It may be seen that cross sections represented by FIGS. 3 and 4 are mirror images of each other. In FIG. 3, the orifices through the floor of the tray are at 22 in the left-hand surface of the V-shaped floor. In FIG. 4, the orifices through the floor of the tray are at 20, in the right-hand surface of the V-shaped floor. In FIG. 3, baffles 17 have openings 21 directing the flow of vapor from the left to the right, thus placing the exit of the openings vertically above orifices 22. In FIG. 4, baffles 17 have openings 19 which direct the flow of vapor from the right to the left, thus placing the exit of the openings vertically above orifices 20. The openings in cover 18 are all the same in the sense that they direct the flow of vapor from the inside to the outside of the hexagonal interior. The direction of the openings in baffles 17 and the direction and location of the orifices in floor 16 are alternated along the length of the tunnel as shown by comparing FIGS. 3 and 4 with the broken section at 11 in FIG. 2.

The purpose of having louvered openings is to change the vapor flow direction suddenly in order to deposit the entrained droplets of liquid on the solid surfaces of baffles 17 or covers 18, and thereby free the vapor to continue to the next tray and to return substantially all of the liquid down the downstream side of the baffle to the tray floor. ln passing through a louvered opening, the entrained liquid clings to the wall of baffles 17 or covers 18, runs down the walls by gravity and returns to orifices in the floor, to be contacted by more vapor. The alternating pattern of openings in the vertical baffles and of the orifices in the tray floor produces a substantially even distribution of the liquid back to the floor of the sieve tray and to the vapor orifices for contact with fresh vapor. It is preferable therefore that the directions of the openings in baffles 17 change every few inches along the length of the baffle measured in the direction of liquid flow.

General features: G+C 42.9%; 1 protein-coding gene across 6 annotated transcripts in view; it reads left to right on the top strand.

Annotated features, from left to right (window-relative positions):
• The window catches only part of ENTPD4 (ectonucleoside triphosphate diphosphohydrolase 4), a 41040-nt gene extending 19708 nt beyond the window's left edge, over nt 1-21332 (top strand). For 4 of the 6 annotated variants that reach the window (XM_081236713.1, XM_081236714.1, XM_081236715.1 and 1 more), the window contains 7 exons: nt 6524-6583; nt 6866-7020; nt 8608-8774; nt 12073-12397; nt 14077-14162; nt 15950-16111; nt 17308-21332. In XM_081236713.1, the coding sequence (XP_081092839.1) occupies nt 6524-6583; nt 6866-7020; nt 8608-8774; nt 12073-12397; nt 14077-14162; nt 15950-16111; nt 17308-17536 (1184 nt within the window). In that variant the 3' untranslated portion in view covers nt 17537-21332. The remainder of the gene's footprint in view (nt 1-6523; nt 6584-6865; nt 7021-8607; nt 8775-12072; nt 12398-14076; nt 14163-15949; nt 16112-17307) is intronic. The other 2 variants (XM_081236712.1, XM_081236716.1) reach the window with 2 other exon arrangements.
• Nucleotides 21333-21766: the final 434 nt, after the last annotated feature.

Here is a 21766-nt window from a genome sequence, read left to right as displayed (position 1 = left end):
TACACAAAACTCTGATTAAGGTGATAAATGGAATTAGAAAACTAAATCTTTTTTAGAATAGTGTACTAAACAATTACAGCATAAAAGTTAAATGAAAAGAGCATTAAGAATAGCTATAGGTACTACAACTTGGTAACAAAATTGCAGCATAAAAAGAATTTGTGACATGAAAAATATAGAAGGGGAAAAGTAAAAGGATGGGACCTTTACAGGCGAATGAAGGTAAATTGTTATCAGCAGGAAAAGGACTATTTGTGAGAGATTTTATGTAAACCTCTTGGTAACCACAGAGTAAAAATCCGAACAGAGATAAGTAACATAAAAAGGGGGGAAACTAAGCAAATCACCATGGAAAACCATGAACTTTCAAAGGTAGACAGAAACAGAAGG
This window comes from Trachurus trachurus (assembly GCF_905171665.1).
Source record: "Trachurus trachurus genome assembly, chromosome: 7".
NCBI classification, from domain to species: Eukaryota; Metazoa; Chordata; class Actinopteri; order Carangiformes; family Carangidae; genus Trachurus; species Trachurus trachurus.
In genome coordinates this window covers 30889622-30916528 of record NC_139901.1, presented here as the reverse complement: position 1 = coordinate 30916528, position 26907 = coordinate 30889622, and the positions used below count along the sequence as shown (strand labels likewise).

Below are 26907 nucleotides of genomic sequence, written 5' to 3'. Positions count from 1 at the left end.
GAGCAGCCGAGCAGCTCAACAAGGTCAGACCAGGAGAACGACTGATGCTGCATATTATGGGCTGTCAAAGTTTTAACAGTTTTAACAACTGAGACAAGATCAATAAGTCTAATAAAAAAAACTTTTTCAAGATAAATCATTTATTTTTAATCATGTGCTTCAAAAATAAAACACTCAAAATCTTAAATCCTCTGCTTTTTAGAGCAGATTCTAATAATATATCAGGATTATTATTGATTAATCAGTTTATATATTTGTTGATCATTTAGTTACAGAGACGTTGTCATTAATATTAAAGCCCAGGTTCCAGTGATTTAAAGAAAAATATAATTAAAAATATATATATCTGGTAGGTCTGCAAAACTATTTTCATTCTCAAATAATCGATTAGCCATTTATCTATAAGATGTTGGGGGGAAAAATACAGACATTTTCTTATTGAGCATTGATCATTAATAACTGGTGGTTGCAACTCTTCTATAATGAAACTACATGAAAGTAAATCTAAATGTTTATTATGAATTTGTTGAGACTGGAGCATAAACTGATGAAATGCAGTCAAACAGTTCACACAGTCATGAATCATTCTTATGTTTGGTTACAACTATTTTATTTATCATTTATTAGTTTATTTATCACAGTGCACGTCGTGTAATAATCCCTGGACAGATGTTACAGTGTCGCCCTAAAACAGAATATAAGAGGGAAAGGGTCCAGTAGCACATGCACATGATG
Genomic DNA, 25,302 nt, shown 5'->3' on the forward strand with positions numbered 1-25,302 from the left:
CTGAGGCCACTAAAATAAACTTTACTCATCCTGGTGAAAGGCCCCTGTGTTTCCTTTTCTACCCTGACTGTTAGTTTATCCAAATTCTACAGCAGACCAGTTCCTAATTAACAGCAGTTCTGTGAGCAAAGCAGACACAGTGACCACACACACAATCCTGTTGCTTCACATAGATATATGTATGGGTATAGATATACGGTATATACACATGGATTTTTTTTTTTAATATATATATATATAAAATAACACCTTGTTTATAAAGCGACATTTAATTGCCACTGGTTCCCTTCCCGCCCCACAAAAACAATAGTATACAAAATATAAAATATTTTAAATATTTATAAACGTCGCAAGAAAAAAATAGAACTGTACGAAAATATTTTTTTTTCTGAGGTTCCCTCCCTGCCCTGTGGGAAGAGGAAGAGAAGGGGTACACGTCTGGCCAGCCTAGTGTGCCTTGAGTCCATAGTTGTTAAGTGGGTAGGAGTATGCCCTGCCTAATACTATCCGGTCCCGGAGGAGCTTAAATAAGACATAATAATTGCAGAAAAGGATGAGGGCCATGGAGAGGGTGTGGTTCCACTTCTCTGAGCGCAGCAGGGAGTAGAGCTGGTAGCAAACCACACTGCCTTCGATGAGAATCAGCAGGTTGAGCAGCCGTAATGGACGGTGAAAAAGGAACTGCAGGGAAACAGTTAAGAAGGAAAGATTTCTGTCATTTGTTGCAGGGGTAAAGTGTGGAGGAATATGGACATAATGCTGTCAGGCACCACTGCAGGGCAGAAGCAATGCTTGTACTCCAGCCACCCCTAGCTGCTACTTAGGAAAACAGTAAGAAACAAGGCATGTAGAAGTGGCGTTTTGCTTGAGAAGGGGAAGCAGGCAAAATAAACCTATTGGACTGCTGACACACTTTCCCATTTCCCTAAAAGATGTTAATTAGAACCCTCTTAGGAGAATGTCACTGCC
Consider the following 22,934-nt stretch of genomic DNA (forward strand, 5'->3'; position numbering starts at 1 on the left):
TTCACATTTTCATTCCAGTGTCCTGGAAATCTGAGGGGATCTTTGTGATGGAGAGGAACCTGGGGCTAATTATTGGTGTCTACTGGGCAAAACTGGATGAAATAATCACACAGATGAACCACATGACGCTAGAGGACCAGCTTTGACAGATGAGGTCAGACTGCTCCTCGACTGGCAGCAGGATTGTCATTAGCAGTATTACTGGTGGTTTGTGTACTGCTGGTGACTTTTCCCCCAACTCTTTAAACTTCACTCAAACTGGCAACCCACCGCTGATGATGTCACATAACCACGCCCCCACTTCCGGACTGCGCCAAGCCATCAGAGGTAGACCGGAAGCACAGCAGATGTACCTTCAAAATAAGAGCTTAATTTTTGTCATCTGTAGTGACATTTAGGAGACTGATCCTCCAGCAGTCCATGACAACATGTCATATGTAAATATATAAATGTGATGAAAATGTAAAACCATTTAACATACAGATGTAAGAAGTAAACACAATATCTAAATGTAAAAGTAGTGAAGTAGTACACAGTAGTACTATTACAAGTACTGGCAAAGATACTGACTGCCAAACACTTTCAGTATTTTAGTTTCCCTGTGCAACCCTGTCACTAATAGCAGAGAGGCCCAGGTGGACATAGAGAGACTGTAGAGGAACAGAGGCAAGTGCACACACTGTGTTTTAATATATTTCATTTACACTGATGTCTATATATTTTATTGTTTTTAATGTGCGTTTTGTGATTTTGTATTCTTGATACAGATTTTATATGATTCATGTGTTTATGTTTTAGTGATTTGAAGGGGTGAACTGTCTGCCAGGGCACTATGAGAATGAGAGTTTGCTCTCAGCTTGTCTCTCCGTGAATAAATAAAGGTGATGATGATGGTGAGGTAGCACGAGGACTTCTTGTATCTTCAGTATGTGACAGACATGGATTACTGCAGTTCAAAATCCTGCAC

It is not necessary that baffles 17 be solid walls with louvered openings, since any surface against which the vapor and its entrained liquid can be impinged with sufficient force to remove the entrained liquid will suffice for this purpose. A wire screen or a perforated wall would be adequate in certain embodiments of this invention.

One section of a hexagonal tunnel as described above is shown in an enlarged isometric view of FIG. 5 and in an end elevational view of FIG. 6, with two surfaces of the floor section 17 two vertical baffles l7, and two portions of the cover 18 going to make up the hexagonal section. The liquid level on the floor section can be regulated by the height of weir l0 and can be made sufficient to cover orifices 12 and thereby providing adequate opportunity when the vapor is rising at low velocity through these orifices to contact liquid being carried in the trough between the two surfaces 16. At high vapor rate there is very little liquid in the trough for the liquid is blown out by the vapor and substantially all of the liquid is on the baffles and flowing down the side of the ridges of the tray to the vicinity of the vapor orifices.

Each tunnel is made of a connected series of sections 24 and 25. In section 24, the openings 19 in the two baffles 17 direct the flow of vapor from right to left through each baffle. In section 25, openings 21 in baffles 17 are opposite to openings 19 and direct the flow from left to right through the baffle 17. The next succeeding section beyond section 25 is exactly the same as section 24 and the second succeeding section is the same as section 25 and so on throughout the length of the tunnel. The shape of openings 13, 19, and 21 is not critical so long as it separates the liquid from the vapor and permits the vapor to pass through the openings. In the attached drawings, the openings are made by slitting the baffle and pushing the metal above the slit out of the plane of the baffle to produce a semiellipticaL opening. Other shapes are equally operable, e.g. semicircular, rectangular, etc., or the baffles may be made of screen, wire mesh, shredded material or any substance used in mist eliminators. The amount of open area and its location should be arranged to suit the operating conditions of the tray according to the best design principles of mist eliminators so as to permit the liquid to be deposited and the vapor to pass through without blowing the liquid off the baffle.

All openings 13 in cover sections 18 are the same in that they direct the flow of vapor from inside the tunnel to the outside.

lf baffles 17 and covers 18 are removed from the floor sec tion, the view shown in FIG. 7 is the result. The floor section is made up of surfaces 16 which form a corrugated, V-shaped structure. The floors are perforated by orifices l2 distributed uniformly over the floor area, preferably arranged in spaced groups such that the overall etTect is a checkerboard design. 1n the operation of the sieve tray as shown in FlGS. 5, 6 and 7, liquid flows along the trough formed by adjacent surfaces 16 to a level fixed and maintained by an adjustable weir l0.